Diabetes is a serious, chronic disease that can lead to many complications. When managed properly, diabetes does not have to control your life or ruin your health. Getting tested, especially if you are at risk for developing type 2 diabetes, is a proactive measure you can take for yourself and your future. In the early stages of diabetes, there are no symptoms. An early diagnosis helps you get treatment before complications occur.
The A1C test is a blood test that checks for type 2 diabetes. It is also used to see how well you are managing your diabetes if you have already been diagnosed. The test provides information about a person’s average levels of blood sugar over a two- to three-month period. The number is reported in the form of a percentage. The higher the percentage, the higher your average blood glucose levels are, and the higher your risk for either diabetes or related complications.
A1C is one of the primary tests used for diabetes diagnosis and management. It can test for type 1 and type 2 diabetes, but it can’t test for gestational diabetes. It can also be used to predict the likelihood that someone will get diabetes.
The A1C test measures how much glucose, or sugar, is attached to hemoglobin, the protein in red blood cells. The more glucose attached, the higher the A1C. This test is groundbreaking, as it 1) doesn’t require fasting, 2) gives a picture of blood sugar levels over a period of days and weeks instead of at just one point in time like fasting sugars, and 3) can be done at any time of day. This makes it easier to administer and easier to make accurate diagnoses.
According to the National Institutes of Health, a normal A1C is below 5.7 percent.
If your score is between 5.7 and 6.4 percent, the diagnosis is prediabetes.
Having prediabetes puts you at risk for developing type 2 diabetes within 10 years. The good news is that you can take steps to prevent or delay progressing to diabetes. If you test positive for prediabetes, it’s a good idea to get retested every year.
If your A1C is 6.5 percent or above, you will probably be diagnosed with type 2 diabetes. If you have diabetes, you can reduce the risk of complications by keeping your A1C levels below 7 percent.
You can lower your A1C by making small changes to your exercise regimen, diet, medication, and overall lifestyle. If you already have diabetes, find out your personal optimal levels. People at risk for hypoglycemia, for example, may not safely keep their A1C level below 7 percent.
1. Make a plan.
Take stock of your goals and challenges with a diabetes management planning worksheet. A plan will help you answer questions to discover your biggest challenges, like weight loss, exercise, coping with stress, or eating healthfully. It will also help you set a goal, and suggest small steps you can take to achieve that goal in a reasonable amount of time.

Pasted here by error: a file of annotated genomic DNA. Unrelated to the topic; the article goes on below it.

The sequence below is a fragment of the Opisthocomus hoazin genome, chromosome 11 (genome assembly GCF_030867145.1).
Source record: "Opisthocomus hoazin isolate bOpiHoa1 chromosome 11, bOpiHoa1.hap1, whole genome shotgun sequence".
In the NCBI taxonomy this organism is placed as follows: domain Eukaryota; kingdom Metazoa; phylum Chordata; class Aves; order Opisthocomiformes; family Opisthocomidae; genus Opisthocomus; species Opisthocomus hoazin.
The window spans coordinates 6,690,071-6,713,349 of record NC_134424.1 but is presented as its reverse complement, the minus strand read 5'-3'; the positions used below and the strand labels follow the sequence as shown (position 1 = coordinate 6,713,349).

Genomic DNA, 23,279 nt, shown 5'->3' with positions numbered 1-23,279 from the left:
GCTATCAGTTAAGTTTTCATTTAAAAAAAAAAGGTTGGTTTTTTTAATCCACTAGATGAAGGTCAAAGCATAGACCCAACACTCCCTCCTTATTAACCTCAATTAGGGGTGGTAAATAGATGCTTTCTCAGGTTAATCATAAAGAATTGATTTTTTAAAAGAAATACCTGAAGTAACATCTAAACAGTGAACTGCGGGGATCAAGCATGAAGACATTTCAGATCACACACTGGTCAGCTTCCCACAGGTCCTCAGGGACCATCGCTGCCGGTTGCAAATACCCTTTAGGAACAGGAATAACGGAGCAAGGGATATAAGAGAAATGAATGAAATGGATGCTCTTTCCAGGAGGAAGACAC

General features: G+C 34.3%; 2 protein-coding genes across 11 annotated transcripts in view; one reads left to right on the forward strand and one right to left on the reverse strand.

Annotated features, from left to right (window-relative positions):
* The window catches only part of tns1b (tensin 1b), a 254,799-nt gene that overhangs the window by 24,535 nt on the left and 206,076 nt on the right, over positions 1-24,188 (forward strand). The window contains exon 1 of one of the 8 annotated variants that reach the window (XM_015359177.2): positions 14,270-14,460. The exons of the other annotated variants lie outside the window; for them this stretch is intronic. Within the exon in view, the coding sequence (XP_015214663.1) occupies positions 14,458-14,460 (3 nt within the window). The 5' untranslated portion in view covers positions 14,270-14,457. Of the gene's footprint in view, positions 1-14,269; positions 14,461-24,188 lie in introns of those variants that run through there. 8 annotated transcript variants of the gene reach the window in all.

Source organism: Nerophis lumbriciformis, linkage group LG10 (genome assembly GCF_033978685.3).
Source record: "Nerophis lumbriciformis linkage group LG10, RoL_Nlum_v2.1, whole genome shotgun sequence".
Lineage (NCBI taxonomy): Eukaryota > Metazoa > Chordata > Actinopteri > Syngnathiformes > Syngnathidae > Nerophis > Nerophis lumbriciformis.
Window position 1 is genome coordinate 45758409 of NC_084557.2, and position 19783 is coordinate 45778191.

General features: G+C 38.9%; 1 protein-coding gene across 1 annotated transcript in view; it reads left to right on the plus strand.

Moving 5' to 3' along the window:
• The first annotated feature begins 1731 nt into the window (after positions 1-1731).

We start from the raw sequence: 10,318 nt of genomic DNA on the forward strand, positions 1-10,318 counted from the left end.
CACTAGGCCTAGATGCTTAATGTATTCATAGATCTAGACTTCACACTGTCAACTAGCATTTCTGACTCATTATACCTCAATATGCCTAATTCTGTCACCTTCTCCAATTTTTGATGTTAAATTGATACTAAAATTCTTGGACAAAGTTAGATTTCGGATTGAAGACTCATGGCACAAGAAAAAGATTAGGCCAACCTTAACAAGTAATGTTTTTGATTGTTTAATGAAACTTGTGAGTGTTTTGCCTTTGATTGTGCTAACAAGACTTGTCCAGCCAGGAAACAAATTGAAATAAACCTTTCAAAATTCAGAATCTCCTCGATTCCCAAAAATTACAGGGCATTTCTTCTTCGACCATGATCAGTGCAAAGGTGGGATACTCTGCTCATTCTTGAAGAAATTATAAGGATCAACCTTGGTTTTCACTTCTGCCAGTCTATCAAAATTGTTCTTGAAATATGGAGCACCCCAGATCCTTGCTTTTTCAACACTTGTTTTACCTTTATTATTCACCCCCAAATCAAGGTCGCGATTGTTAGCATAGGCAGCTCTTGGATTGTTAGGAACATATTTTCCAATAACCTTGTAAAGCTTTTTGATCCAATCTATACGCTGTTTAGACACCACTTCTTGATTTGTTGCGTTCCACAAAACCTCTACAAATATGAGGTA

2. Create a diabetes medical management plan.
If you have diabetes, create a diabetes management plan with your doctor. It should include emergency contacts, medical instructions, a medication list, target blood glucose levels, and instructions on how, and how often, to test. Keeping everyone on the same page is the best way to manage diabetes safely and bring down A1C levels.
3. Track what you eat.
Use an online tool or print out a chart to record what you eat and when. Tracking what you eat makes you aware of foods and behaviors you can change to decrease your score. This can also help you monitor your carbohydrate intake, which is important for managing blood sugar.
4. Eat more healthfully.
Take in fewer calories than you burn, eat less saturated fat, and eat fewer processed foods. Take a tip from Michael Pollan’s book “Food Rules”: “If it came from a plant, eat it; if it was made in a plant, don’t.”
You do not need to avoid eating “healthy” carbs to lower your A1C. Managing diabetes and lowering A1C is about monitoring how many carbohydrates you are eating at one time. It is beneficial to choose healthier, nutrient-dense carbs like fruits or sweet potatoes, but make sure to account for how much of them you are eating at one time. Most need about 45–60 grams of carbohydrates per main meals, and about 15–30 grams for each snack. If you want to enjoy watermelon, for example, account for about 11 grams of carbs per 1 cup diced.
It has been proven that a plant-based diet that focuses more on unsaturated fats is better for blood sugar management and heart health.
5. Set a weight loss goal.
Losing weight is important, but you can’t manage diabetes with fad diets. Lifelong changes are the key. A healthy, whole food-based eating plan that is low in fat and calories, and that works with your lifestyle, will help you to make a change for life. Keep a fat and calorie counter on hand to help you make smart choices. Even a 5- to 10-percent loss in body weight decreases chances of getting diabetes by 58 percent. Small amounts make a big difference.
6. Get moving.
Increase your activity level to get your A1C level down for good. Start with a 20-minute walk after lunch. Build up to 150 minutes of extra activity a week. Get the okay from your doctor to increase your activity level first. In the Diabetes Prevention Program at the University of Pittsburgh, being more active was key in reducing the risk of developing diabetes. Remember: Anything is better than nothing. Getting up for two minutes every hour has been shown to help reduce the risk of diabetes!